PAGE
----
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I am so sorry your daughter had such a hard class and I think many parents on this board can remember feeling great pain at our dancers' distress in a simmilar situation. I sometimes wonder if we take it even harder than they do, because there have been so many times when I have been profoundly disturbed by our DD's upset one day only to see her get up the next morning, ready to face the day and go to class again, and have a much better day (though sometimes hard classes definitely run in streaks). I think the best we can do as parents is to be a soft place for them to land and to encourage them to hold an incremental theory about ballet technique. Sorry to sound like such a psychologist, but an incremental theory suggests that we build competence, in this case, ballet technique, slowly, over time, bit by bit, by sustained effort. If we have a bad day but hold an incremental theory, then all we need to do is keep trying and maybe try a little differently. The alternative is an entity theory, that competence, or talent, is something you either have or you don't. If our DD's hold an entity theory of ballet, then a bad class is devastating, because it means you have no talent. I believe most who stick with dance learn to take the incremental view, and that we moms can encourage our dancers to believe that everyone, professional dancers and students, can have a bad class but what matters is how they respond to it. It sounds like your DD has already shown that she knows how to persevere. I hope the shoes help and she has some better classes soon.

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I think there is often a transition time in returning from an SI and getting back to the year-round school. Comparisons, etc. Did she have a lot of contemporary at her SI?

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You know what builds self-confidence the best? Learning how to handle the lumps, bumps, highs, and lows in life yourself. There's no avoiding them. If we shield, we create a false sense of self within our kids- the opposite of confidence. They begin to look to the outside world for credibility and attention, rather than looking within themselves for their strength.


Having said that- did her teacher know she did not do much pointework during the summer, and that she was in need of a new pair?

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backstagemom, I hope the new shoes do the trick, and I can attest that having a perfectionistic DD certainly doesn't make our jobs as Moms any easier!

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She did a little bit of contemporary while away, and has taken a couple open modern classes since returning home. Her teacher is aware of her summer situation, and her need for new shoes (which we just picked up). I think she might try the shoes at barre in open classes this week in order to get used to them and start breaking them in.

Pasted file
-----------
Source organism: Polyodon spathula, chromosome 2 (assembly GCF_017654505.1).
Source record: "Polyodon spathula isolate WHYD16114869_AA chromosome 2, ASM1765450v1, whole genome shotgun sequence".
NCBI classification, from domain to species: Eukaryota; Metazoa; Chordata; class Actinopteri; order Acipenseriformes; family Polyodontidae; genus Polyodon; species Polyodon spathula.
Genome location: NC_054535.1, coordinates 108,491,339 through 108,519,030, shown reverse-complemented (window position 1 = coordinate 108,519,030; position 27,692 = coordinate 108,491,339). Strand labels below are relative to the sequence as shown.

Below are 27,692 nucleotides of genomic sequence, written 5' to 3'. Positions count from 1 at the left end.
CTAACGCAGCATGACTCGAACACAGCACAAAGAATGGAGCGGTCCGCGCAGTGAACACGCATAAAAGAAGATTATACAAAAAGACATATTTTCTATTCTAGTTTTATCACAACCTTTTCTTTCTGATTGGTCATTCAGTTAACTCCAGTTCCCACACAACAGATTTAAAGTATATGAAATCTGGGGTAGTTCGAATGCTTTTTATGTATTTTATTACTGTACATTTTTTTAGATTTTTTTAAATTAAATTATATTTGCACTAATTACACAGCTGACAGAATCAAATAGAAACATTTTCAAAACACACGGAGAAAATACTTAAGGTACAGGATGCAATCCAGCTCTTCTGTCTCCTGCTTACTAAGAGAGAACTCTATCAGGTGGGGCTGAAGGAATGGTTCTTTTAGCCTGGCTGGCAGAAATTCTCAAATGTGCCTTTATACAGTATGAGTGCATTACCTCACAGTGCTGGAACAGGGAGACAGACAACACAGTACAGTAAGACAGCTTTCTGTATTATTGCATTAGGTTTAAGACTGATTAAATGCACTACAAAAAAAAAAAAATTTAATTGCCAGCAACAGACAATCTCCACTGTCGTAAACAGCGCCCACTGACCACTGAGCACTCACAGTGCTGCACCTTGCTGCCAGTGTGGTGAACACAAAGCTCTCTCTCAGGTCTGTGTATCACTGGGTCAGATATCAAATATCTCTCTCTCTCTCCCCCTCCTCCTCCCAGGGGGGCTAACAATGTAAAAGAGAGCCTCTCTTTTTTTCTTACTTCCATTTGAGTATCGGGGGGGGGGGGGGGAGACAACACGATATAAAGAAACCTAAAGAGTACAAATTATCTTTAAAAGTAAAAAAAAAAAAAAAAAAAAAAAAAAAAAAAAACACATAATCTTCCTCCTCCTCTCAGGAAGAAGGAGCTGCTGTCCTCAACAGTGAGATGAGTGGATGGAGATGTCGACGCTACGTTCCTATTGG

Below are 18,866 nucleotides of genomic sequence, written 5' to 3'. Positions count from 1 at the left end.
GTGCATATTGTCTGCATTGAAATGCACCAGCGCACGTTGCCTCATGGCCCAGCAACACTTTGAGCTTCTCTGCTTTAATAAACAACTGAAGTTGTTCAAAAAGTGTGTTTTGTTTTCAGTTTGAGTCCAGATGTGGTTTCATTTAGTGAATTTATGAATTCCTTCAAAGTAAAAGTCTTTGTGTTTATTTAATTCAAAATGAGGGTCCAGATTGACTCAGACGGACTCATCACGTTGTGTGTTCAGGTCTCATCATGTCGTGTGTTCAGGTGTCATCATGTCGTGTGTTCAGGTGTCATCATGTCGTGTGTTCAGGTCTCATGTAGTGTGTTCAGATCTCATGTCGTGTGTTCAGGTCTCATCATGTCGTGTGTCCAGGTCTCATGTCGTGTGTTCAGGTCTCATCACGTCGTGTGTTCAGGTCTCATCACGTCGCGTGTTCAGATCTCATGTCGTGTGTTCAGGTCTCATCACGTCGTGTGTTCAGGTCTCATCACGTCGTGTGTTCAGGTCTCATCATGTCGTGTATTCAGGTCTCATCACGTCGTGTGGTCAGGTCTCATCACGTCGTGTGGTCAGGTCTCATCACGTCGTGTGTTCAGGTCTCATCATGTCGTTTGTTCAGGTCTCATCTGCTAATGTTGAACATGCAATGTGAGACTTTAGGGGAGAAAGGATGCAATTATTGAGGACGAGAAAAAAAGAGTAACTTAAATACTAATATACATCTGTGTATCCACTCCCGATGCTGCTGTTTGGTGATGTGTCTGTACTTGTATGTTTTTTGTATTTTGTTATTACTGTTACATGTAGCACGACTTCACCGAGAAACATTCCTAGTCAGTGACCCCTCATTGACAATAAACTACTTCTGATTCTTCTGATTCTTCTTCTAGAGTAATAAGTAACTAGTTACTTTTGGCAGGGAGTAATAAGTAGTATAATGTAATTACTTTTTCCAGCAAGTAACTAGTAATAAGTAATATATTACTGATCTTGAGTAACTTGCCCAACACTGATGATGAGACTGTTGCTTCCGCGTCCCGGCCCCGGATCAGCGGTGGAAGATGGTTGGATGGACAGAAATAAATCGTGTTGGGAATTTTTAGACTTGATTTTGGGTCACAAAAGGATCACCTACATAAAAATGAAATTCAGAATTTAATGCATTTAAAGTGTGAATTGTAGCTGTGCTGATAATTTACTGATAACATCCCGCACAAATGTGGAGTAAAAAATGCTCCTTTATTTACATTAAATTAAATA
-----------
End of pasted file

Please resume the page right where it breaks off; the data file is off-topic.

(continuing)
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I guess I'm trying to figure out why the teacher decided to have her immediately don her pointe shoes upon returning :shrug: Usually, if a student has been away from pointe, they are eased back into it. It's called 'ramping up', and is common at slow-boil schools.

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I don't know if this will help, but when my son (I know, I know- boys are different from girls!!!) used to get in the car and have meltdowns after class, I'd say, "So, quit." He'd protest that he didn't want to quit, but just that he'd had a bad class. I'd say, "Well, get used to it. You are a perfectionist, and that means you think you have to always have "good" classes and "good" rehearsals. But the truth is that the "bad" days teach us more than the "good" days. We all have them, and sometimes, they are just what we need to help us figure something out."


It worked for him. He is successful right now at life-navigation, and he's happy and confident. Now, the "bad" days flow over him, and he learns that he was perhaps, tired, which is what made it a "bad" day. Or he learns that the bad day made him question something, which led him to figure out a better way or add something to his life/routine/job/whatever that makes it better in the future.

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Thank you Miss Clara, words of wisdom that are much appreciated and timely. DD's teacher was discussing "trying to be perfect" just the other day. DD really struggles with aiming for perfection and simultaneously giving self encouragement by the things she has done well. She always comments on all the negatives......mental torment......we are working on it........

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We've busted through the clouds (they were stormy indeed). The new pointe shoes made everything seem better. She starts an intensive this week, so I'm glad that they work for her. :clapping: